How much will my insurance pay?

What you’ll get paid back will depend on your insurance policy. If you have an extensive insurance policy, then the insurance policy should compensate you for any damages you or the other person has suffered up to the maximum limit minus your excess.

If the amount claimed is less than the maximum limit and your vehicle is completely written off, then the value will depend on whether the policy was insured at market or agreed value.

What is an insurance excess?

An excess is an amount that you’ll have to contribute before the insurance company will cover the rest of the claim.  For example, if the damage costs $5,000 and your excess is $500, you’ll have to pay the first $500, and your insurance company will then pay the $4,500 left. Your policy will also probably have a limit, which means that the insurance company will only cover up to that amount. For example, if your limit is $200,000 and you write off a car worth $250,000, you will still have to cover the extra $50,000 yourself, and also pay for the excess.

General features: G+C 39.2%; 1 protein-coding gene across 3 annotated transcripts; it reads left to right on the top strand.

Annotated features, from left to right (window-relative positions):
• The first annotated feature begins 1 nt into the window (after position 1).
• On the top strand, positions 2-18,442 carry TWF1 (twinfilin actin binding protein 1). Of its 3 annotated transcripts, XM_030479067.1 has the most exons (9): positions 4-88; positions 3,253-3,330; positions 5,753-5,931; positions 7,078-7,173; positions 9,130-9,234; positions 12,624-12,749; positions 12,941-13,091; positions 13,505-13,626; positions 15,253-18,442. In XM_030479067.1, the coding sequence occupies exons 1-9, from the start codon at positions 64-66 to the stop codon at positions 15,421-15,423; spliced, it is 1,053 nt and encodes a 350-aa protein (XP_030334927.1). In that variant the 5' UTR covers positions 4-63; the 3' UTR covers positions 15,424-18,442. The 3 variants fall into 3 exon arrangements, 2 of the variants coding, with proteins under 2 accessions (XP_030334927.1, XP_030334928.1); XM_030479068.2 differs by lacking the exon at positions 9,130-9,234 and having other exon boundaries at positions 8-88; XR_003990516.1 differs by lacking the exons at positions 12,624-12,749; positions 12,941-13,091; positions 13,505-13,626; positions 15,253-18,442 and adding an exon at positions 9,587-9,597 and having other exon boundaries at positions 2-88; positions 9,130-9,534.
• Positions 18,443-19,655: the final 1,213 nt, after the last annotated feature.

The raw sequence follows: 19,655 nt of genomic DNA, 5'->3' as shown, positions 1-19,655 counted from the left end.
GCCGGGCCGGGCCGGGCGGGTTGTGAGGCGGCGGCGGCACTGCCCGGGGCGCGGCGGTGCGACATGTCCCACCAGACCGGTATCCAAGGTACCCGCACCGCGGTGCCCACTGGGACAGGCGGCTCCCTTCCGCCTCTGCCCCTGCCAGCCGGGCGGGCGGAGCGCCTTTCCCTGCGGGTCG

Your insurance policy should tell you what your excess and limit is.

Are there any conditions for insurance?

Your insurance contract will also usually require you to follow the law and take reasonable care to avoid accidents and theft. If you don’t, the insurance company can refuse to cover you. For example, some insurance policies may not pay out if you’ve been drink driving. Each insurance policy is different so remember to check your insurance policy before purchasing and agreeing to it.

What happens if I get into a car accident and I’m not insured?

If you don’t have insurance, then you will personally have to pay for any damage that you cause. First, you should get some legal advice about whether the accident was your fault or not.

Before you agree to pay, you should make sure that you and the other driver agree about how much damage was caused and take photos where possible. If you don’t agree to the amount that the other driver claims will cost to fix the damage, you can ask for some evidence. It’s fair to ask for a couple of different quotes on how much it will cost to fix the damage also.